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Marks & Spencer: How safe is the dividend?

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With a dividend yield of around 6.2%, Marks & Spencer (LSE: MKS) is among the highest yielding stocks in the FTSE 100. But before jumping on board with that eye-catching yield, there are a few things investors need to know about the company.

Challenging market conditions

The high street is going though a difficult period amid a squeeze on incomes and the shift to online shopping, and M&S is no exception to the trend. Adjusted pre-tax profits fell for the second consecutive year to £580.9m, the company reported on Wednesday, as a fall in sales and higher costs squeezed earnings.

The company has been restructuring itself for some time now, but its efforts have been criticised as inadequate, particularly with respect to store closures and growing its online presence. It now says that over 100 stores will close within the next five years, up from its earlier target of 60 stores, but analysts warn that this may still not be enough to adapt to the rise of online shopping.

And amid challenging market conditions in the retail sector, there’s every reason to expect that more difficult times lie ahead for the company. Restructuring is a costly task, and already the costs are mounting. Exceptional costs climbed to £514.1m in the latest year, up from £437.4m in 2016/7, which meant pre-tax profits fell by 62%, to just £66.9m, once adjusted items were included.

Free cash flow

All-in-all the picture painted above doesn’t exactly give investors much confidence about the long-term sustainability of its dividends. However, a dividend cut isn’t imminent either, as the cash coming into the business still comfortably covers shareholder payouts.

Even after taking account of adjusting items, M&S generated £417.5m in free cash flow for the 12 months to 31 March. This enabled the company to cover cash dividends paid over the past year by a little less than 1.38 times, and meant it had £114.1m left over after shareholder payouts.

Still, the longer-term uncertainty remains. Without a successful turnaround in its financial performance, it cannot sustain the current level of dividend payouts indefinitely.

Digital capability

Meanwhile, rival retailer Next (LSE: NXT) seems to be in better shape. Its online business is growing at an impressive pace — up 18.1% in the first quarter, and it recently raised expectations for its full-year underlying pre-tax profits from £705m to £717m.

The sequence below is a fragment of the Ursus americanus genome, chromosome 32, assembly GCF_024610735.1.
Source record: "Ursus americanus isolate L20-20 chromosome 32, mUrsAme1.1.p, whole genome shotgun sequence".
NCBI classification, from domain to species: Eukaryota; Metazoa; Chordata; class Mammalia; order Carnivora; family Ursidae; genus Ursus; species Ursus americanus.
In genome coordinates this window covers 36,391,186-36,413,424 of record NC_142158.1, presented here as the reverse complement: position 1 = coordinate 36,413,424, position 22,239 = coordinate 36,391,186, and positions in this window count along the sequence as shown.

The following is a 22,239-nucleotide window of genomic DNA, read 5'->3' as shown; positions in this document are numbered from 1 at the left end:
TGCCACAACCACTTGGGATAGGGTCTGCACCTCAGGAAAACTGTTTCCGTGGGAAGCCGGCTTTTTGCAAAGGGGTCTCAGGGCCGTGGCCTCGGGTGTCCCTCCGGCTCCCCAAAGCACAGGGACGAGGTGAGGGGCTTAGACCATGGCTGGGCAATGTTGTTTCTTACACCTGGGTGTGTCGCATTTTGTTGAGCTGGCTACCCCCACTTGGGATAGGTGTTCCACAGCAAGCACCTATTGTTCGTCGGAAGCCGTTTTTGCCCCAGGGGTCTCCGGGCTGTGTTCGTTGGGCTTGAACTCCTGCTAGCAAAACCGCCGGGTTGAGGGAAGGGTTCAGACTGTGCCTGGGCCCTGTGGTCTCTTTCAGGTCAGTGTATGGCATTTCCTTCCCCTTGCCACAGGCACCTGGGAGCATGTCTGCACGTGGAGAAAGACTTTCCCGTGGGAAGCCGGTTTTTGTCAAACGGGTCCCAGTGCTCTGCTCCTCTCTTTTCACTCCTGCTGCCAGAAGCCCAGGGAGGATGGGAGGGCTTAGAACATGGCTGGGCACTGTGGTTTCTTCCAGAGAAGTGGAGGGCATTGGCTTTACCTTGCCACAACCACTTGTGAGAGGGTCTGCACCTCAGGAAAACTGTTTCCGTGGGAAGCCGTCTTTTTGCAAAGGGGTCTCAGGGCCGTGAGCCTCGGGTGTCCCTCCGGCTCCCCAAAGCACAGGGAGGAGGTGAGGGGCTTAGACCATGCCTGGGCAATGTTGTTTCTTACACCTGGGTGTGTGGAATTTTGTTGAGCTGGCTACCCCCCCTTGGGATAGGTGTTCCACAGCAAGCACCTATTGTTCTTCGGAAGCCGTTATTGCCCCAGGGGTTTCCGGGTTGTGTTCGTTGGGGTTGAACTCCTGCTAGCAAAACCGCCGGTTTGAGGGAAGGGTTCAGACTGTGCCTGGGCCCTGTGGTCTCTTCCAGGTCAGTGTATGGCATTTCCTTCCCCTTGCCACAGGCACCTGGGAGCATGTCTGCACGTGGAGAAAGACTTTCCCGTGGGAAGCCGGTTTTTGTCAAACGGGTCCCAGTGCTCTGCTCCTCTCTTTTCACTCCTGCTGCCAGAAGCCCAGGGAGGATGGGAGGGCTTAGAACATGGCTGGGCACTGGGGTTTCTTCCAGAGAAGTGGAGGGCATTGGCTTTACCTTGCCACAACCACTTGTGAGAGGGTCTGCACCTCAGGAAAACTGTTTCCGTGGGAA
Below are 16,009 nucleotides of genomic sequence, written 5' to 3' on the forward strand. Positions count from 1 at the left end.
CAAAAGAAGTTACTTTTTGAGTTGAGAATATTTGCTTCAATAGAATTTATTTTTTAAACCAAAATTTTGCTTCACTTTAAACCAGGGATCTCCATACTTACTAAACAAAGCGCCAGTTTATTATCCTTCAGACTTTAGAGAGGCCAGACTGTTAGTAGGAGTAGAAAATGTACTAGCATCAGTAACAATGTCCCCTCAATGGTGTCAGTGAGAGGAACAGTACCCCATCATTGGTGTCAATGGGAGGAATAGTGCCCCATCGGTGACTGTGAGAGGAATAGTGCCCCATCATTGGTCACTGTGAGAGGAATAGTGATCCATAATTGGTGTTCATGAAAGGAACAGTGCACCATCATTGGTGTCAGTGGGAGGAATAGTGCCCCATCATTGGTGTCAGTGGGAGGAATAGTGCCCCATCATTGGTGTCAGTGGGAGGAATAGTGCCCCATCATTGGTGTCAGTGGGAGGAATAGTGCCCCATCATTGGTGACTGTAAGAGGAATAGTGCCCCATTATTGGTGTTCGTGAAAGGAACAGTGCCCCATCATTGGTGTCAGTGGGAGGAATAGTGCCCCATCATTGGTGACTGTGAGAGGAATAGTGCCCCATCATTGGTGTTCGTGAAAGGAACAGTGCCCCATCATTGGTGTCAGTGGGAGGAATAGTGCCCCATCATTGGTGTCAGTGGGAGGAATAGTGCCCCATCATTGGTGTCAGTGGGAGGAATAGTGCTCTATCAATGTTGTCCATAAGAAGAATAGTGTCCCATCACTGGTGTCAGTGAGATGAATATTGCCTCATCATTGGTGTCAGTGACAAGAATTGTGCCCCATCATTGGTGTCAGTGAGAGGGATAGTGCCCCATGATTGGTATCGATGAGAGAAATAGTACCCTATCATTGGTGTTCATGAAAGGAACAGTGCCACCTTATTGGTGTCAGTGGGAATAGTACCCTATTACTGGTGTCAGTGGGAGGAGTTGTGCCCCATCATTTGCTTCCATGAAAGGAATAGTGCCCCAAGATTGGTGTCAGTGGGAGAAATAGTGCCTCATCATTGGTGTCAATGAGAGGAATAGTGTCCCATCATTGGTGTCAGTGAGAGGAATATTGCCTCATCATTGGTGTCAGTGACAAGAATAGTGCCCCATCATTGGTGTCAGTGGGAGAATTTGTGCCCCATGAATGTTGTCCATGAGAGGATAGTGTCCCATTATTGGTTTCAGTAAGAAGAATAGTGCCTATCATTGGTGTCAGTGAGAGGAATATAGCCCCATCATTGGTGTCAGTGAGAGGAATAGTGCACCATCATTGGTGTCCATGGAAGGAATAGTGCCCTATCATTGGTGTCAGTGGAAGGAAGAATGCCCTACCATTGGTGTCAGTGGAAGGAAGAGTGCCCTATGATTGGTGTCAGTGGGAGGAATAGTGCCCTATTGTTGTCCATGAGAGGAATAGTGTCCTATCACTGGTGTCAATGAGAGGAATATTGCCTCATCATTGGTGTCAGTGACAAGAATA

Among the high street clothing chains, Next has one of the biggest online operations, with just under half of all its sales coming from online customers. This puts the company in a competitive advantage against its high street rivals, as its superior digital capability means it is better placed to capture more of the fast-growing online market.

Profits still falling

Despite strong online growth, profits will likely still come under pressure from falling in-store sales and shrinking margins. With retail profitability increasingly under the microscope, Next will need to show it has a tight control on costs.

Even after an increase in its forecast for the full year, pre-tax profits are expected to decline for at least another year. This combined with a rise in capital spending means the company will probably not be paying a special dividend this year. And as such, investors can only look forward to an ordinary dividend of 158p, giving its shares a yield of 2.7%.

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Jack Tang has no position in any of the shares mentioned. The Motley Fool UK has no position in any of the shares mentioned. Views expressed on the companies mentioned in this article are those of the writer and therefore may differ from the official recommendations we make in our subscription services such as Share Advisor, Hidden Winners and Pro. Here at The Motley Fool we believe that considering a diverse range of insights makes us better investors.